He Once Swore Off Politics. Now, This Georgia Activist Is Trying To Recruit People Who Seldom Vote

Davante Jennings poses for a photo at the state Capitol, Thursday, March 28, 2024, in Atlanta. Not long ago, Jennings was not even an active voter. He had given up on politics after the 2016 presidential election — his first time voting. But he was targeted by the New Georgia Project ahead of the 2022 elections and now helps reach out to would-be voters. (AP Photo/Mike Stewart)
Davante Jennings poses for a photo at the state Capitol, Thursday, March 28, 2024, in Atlanta. Not long ago, Jennings was not even an active voter. He had given up on politics after the 2016 presidential election — his first time voting. But he was targeted by the New Georgia Project ahead of the 2022 elections and now helps reach out to would-be voters. (AP Photo/Mike Stewart)
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ATLANTA (AP) — Davante Jennings cast his first ballot for Democrat Hillary Clinton in the 2016 presidential race. Republican Donald Trump's election that year, he says, turned him from an idealistic college student to a jaded cynic overnight.

Jennings walked away from a system he thought ignored people like himself, a young Black man who grew up politically conscious in Alabama but wielded no obvious power. It took nearly six years for him to see that view as self-defeating.

Now, at 27, Jennings is not only eager to cast his second presidential vote for Democratic President Joe Biden, but he also is fully invested as an activist, top aide to a Georgia state lawmaker and regular volunteer recruiting would-be voters off the sideline as part of the not-for-profit New Georgia Project.

“I was like, I’m not voting for this if it’s all rigged and doesn’t even matter,” he said in an interview. “Now, I can talk to people that have been beaten down by the system and say, ‘I get it. Let’s talk about why this is important.’”

Jennings’ path spotlights the tens of millions of Americans whom political campaigns often refer to as “low-propensity voters,” people who never vote or only occasionally do so in a general election. About 1 in 3 eligible Americans did not vote in 2020. In 2016, it was was more like 4 out of 10.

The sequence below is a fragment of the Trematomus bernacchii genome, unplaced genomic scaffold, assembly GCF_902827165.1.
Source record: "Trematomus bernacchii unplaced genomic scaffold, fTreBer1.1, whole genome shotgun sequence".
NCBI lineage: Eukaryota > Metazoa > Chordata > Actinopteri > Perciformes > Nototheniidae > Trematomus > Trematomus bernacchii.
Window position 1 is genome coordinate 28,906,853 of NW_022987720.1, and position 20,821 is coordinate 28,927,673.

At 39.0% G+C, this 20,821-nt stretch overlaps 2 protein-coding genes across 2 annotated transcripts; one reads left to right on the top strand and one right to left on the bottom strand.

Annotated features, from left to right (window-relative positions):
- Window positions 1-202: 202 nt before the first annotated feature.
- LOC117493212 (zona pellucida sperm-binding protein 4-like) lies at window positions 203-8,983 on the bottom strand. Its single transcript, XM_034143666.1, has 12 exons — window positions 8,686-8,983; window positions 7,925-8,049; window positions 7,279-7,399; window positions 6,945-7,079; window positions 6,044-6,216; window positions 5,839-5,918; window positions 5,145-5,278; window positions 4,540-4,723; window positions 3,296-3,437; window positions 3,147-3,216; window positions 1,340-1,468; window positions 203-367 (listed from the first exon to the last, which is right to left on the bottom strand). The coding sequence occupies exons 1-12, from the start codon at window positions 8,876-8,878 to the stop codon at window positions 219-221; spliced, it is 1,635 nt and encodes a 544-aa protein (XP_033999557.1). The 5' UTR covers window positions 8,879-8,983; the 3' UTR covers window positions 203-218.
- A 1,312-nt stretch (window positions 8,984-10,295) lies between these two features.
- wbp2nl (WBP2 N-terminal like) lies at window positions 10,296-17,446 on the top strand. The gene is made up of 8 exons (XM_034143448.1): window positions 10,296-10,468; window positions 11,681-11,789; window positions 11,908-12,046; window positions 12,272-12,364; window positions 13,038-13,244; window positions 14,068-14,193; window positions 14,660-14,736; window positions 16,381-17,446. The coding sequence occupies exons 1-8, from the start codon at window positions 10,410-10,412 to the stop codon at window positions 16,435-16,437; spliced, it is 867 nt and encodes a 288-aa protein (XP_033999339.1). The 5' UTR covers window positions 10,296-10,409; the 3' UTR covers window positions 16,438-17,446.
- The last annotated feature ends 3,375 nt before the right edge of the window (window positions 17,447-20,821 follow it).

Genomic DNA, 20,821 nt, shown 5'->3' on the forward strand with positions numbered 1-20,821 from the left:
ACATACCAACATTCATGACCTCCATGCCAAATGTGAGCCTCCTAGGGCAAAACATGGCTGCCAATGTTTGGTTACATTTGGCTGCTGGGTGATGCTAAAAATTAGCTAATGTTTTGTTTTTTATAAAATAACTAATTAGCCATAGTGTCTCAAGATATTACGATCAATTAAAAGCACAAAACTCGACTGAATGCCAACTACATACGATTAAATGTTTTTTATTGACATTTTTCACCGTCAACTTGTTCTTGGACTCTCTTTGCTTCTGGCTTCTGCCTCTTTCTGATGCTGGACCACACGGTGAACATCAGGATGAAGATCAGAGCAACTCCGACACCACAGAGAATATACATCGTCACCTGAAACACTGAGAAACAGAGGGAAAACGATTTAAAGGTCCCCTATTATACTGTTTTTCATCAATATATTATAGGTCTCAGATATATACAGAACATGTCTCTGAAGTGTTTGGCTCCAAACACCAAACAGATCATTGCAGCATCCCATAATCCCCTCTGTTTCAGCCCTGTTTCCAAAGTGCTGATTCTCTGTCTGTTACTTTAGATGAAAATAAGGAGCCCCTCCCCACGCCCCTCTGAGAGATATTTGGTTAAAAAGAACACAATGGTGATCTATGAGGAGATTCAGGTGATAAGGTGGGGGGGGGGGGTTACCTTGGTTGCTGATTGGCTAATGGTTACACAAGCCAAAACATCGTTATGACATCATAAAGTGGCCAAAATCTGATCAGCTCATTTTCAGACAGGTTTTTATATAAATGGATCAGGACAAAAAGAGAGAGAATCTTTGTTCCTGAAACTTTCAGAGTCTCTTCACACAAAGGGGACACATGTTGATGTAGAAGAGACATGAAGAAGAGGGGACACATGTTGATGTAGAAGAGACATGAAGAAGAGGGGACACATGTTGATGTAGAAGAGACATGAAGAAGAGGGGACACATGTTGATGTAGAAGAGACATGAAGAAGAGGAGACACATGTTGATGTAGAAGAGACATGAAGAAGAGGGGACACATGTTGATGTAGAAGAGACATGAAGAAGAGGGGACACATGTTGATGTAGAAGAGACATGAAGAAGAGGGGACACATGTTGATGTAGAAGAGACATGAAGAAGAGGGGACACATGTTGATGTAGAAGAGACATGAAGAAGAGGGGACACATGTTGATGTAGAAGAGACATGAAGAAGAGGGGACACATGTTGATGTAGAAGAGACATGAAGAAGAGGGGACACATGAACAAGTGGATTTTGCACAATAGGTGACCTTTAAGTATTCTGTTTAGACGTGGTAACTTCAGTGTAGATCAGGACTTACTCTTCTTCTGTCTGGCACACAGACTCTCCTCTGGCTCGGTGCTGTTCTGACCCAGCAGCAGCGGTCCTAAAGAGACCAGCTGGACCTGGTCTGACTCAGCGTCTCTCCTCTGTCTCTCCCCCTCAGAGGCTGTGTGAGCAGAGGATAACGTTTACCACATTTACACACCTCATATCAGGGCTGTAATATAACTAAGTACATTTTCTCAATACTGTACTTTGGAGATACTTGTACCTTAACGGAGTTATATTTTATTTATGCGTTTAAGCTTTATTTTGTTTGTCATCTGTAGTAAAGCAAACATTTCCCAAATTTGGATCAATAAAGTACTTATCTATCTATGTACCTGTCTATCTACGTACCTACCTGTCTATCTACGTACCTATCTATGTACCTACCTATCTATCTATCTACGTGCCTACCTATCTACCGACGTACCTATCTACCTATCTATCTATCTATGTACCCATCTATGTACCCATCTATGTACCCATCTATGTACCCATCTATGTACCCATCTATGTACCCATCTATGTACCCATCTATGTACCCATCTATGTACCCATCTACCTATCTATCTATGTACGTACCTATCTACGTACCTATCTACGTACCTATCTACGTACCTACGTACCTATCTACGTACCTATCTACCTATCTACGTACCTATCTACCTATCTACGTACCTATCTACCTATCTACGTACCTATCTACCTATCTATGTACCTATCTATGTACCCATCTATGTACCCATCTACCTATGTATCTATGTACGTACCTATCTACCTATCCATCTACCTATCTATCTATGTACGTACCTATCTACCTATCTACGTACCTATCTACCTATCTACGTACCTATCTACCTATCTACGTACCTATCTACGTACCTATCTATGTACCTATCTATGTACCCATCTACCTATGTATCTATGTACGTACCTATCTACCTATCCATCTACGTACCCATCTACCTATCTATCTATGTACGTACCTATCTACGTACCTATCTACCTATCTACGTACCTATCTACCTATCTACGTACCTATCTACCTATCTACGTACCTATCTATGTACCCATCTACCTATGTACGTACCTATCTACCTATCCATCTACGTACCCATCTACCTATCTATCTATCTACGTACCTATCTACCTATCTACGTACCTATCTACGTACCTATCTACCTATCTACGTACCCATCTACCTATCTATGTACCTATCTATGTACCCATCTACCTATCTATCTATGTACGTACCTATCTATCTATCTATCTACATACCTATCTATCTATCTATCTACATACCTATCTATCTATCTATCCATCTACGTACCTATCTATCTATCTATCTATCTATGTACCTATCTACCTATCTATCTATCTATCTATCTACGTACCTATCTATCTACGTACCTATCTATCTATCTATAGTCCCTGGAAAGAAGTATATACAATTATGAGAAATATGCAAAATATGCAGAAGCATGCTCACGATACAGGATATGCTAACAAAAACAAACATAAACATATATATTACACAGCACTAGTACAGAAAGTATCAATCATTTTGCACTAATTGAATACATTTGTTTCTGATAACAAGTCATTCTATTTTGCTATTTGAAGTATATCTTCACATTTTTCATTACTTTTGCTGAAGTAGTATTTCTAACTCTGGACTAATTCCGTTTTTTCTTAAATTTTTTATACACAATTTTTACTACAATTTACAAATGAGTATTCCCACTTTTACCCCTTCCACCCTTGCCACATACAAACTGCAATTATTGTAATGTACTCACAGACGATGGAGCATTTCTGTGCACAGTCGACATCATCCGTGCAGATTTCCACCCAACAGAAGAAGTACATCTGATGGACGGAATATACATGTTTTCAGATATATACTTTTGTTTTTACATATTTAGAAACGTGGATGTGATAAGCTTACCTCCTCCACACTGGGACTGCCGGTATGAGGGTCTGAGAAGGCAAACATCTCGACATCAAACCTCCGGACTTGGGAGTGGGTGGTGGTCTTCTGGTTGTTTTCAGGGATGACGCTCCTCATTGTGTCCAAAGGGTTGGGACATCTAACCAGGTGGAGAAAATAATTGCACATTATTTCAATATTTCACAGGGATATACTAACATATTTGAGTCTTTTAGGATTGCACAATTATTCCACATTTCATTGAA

With presidential elections often decided on close margins in a few states, those voters could determine whether Biden is reelected or Trump completes his White House comeback. Biden’s campaign has had a notable head start in trying to reach such voters, but both campaigns, along with political action groups across the spectrum, aim to build a wide organizing footprint to maximize support in the fall.

“It is so critical to have an actual campaign where people can feel like they see part of themselves,” Roohi Rustum, Biden’s national organizing director, said in an interview.

Biden and Trump each owes his election to those sporadic, disaffected voters who often feel unrepresented.

Democrats’ inconsistent supporters trend younger and are much more likely to be nonwhite. They helped Biden win Pennsylvania, Michigan and Wisconsin in 2020, four years after Trump had flipped them in his defeat of Clinton, while adding Georgia and Arizona to his column.

To recreate that coalition, Rustum's efforts already include more than 100 field offices, 300-plus paid staffers and, through the end of March, about 385,000 recruiting calls to volunteers. The campaign is highlighting Biden’s policy record and believes Biden wins a comparison with Trump as the more empathetic, stable figure. But the campaign also is prioritizing a network of volunteers to make the case within their own circles, especially in areas with lagging turnout.

“No talking point is going to be as persuasive as someone they know in their community,” Rustum said, adding that “it’s actually your pastor, your cousin, your neighbor.”

Jennings does not work directly for Biden’s campaign. But his role with the New Georgia Project, which was started a decade ago by Democratic power player Stacey Abrams to increase Black turnout in Georgia, reflects a similar philosophy.

Voter concerns, he argued, often cross party and demographic lines more than the national conversation reflects. “There’s not as much difference as people think between poor and Black and poor and white,” he said. But the messenger still matters. “When someone looks like you and sounds like you, there’s a certain baseline of trust.”